Election Year, Online Communities, And Keeping the Peace

With 10% of adults and 30% of those under 30 using social networks to discuss politics in the last US presidential election (1), it shouldn’t be any wonder that these topics may appear in an online community this year.  Should a Community Manager worried? Outright disagreements may be somewhat mitigated by people tending to choose like minded groups to associate with. (2) Further, some groups have a higher tolerance for tough minded discussions. (3)

However, where groups have an otherwise heterogeneous membership, or are focused on social support and are not given to conflict,some political discourse may be off putting to members. (3) More energetic arguments and attacks will end up being controlled by the “belligerent” while the “polite and respectful become discouraged from participation”.(3) No matter the community, the CM should have techniques to help address the situation as needed.

Personal messages, offers to table the discussion until later, appeals to the facts, and banning are some of the  ways to help address the issue, but there are a few more to consider-

But first, is there a problem? Can you quantify any issues, good or bad, that that the political discourse is causing?  Are there fewer active participants? Is membership declining or improving? Is the focus of your group narrowing, and if so, is it in a direction you want? If you community is brand oriented, does this turn align with the larger strategy? Do you run a survey to see how the community feels about this type of discourse? It is good to take a step back and analyze what is going on before spending the time to adjust.

Is accountability a problem?  Since anonymity allows people more power to be discordant, including being held less accountable (4), perhaps removing some of that will lessen the situation. Not allowing anonymous postings may be too much of a change, or not appropriate, for some groups, but tying past actions to pseudonyms may be  helpful. This could include the lessening of karma or other reward/point system, allowing others to post reviews on people’s posts, or mentions in sticky posts.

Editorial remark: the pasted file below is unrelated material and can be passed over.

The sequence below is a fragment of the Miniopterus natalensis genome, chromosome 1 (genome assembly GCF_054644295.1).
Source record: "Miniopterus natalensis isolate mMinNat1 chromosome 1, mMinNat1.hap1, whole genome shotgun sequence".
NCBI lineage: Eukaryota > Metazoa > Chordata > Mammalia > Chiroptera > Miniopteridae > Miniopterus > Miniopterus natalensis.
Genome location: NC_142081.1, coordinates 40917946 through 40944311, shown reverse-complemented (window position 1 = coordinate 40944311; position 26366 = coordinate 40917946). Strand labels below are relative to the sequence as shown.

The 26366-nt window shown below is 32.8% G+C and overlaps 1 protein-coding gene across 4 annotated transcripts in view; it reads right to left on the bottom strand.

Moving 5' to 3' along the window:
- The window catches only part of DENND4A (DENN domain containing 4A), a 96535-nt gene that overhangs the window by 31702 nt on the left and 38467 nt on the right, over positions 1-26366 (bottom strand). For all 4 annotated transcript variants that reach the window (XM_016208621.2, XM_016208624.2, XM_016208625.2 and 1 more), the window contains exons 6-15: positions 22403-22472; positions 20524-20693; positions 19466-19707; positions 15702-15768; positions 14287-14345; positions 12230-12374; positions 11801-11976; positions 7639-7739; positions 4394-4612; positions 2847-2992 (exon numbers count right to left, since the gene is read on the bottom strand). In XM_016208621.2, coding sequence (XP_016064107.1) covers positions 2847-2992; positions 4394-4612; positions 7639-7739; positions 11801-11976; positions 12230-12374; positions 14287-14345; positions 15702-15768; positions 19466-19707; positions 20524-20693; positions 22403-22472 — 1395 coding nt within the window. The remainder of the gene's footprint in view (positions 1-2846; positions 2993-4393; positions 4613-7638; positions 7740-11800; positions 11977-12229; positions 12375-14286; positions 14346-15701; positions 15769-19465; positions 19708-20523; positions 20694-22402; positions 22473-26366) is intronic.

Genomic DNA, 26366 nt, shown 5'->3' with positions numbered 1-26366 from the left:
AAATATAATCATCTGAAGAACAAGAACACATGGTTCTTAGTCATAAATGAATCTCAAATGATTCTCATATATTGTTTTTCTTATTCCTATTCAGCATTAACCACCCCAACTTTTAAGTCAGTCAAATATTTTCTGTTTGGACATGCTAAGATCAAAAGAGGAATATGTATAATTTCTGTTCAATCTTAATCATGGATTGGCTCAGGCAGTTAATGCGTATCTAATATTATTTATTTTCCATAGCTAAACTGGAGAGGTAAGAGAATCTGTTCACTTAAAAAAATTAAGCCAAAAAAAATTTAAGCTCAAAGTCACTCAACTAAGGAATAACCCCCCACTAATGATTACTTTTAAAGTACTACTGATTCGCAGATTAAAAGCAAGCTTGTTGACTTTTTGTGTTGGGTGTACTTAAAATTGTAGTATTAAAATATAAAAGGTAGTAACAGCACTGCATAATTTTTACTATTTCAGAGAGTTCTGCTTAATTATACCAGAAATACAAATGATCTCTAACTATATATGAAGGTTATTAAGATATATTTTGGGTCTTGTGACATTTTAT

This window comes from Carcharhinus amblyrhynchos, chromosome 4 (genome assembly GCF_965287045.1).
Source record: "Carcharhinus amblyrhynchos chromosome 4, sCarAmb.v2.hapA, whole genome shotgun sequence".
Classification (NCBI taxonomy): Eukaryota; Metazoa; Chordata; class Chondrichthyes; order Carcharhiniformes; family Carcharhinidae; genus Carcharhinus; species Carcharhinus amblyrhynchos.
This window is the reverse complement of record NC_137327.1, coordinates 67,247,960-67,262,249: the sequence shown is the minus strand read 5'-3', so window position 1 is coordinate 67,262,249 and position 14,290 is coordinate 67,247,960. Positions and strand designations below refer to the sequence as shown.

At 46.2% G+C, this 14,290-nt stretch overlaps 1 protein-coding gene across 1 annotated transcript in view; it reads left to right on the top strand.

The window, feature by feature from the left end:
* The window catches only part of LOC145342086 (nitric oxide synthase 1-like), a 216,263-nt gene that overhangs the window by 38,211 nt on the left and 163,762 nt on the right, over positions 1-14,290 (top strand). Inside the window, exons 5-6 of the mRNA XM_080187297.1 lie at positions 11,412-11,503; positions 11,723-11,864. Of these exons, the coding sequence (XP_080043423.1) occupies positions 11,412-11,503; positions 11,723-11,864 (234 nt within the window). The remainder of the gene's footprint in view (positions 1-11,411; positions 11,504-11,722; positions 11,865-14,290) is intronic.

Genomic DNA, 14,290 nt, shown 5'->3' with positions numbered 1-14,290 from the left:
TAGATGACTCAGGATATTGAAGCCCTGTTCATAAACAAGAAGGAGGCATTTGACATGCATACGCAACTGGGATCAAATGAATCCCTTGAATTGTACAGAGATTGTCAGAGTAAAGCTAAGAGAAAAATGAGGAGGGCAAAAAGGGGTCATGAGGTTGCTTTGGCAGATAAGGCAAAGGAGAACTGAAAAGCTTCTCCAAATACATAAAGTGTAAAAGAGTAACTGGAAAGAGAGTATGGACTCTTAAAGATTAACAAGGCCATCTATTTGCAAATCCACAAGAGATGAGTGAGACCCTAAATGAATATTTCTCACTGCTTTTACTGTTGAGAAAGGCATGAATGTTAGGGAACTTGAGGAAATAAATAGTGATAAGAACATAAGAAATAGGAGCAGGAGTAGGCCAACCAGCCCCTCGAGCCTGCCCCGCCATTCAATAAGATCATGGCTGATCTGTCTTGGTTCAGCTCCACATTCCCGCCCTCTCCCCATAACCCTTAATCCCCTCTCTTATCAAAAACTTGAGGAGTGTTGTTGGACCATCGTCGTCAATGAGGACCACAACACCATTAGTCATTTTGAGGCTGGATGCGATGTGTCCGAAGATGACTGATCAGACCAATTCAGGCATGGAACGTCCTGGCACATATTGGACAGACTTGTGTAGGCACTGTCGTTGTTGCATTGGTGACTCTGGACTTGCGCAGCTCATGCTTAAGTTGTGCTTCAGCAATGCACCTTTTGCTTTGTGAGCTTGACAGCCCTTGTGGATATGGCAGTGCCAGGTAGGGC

Is there a place for the problem? Another way to treat these disagreements is to put them in a different area of the group discussion. This would allow them to continue without effecting the focus of the group.  That said, one would need to be careful that animosity which may grow in that area does not spill out into the rest of the group. On a positive note may also be a place for members to release some pressure and allow those who enjoy that sort of thing a place to participate.

There will be a lot of effort to ignite people’s passions in an election year. It’s never to early to make some plans.

1.”The Internet and the 2008 Election ” L Rainie & A Smith Pew Internet and American Life.

2. R. Davis, 1999. The Web of politics: The Internet’s impact on the American political system. Oxford: Oxford University Press. as reported in “Getting political on social network sites: Exploring online political discourse on Facebook” M Kushin and K Kitchener First Monday, Volume 14, Number 11 – 2 November 2009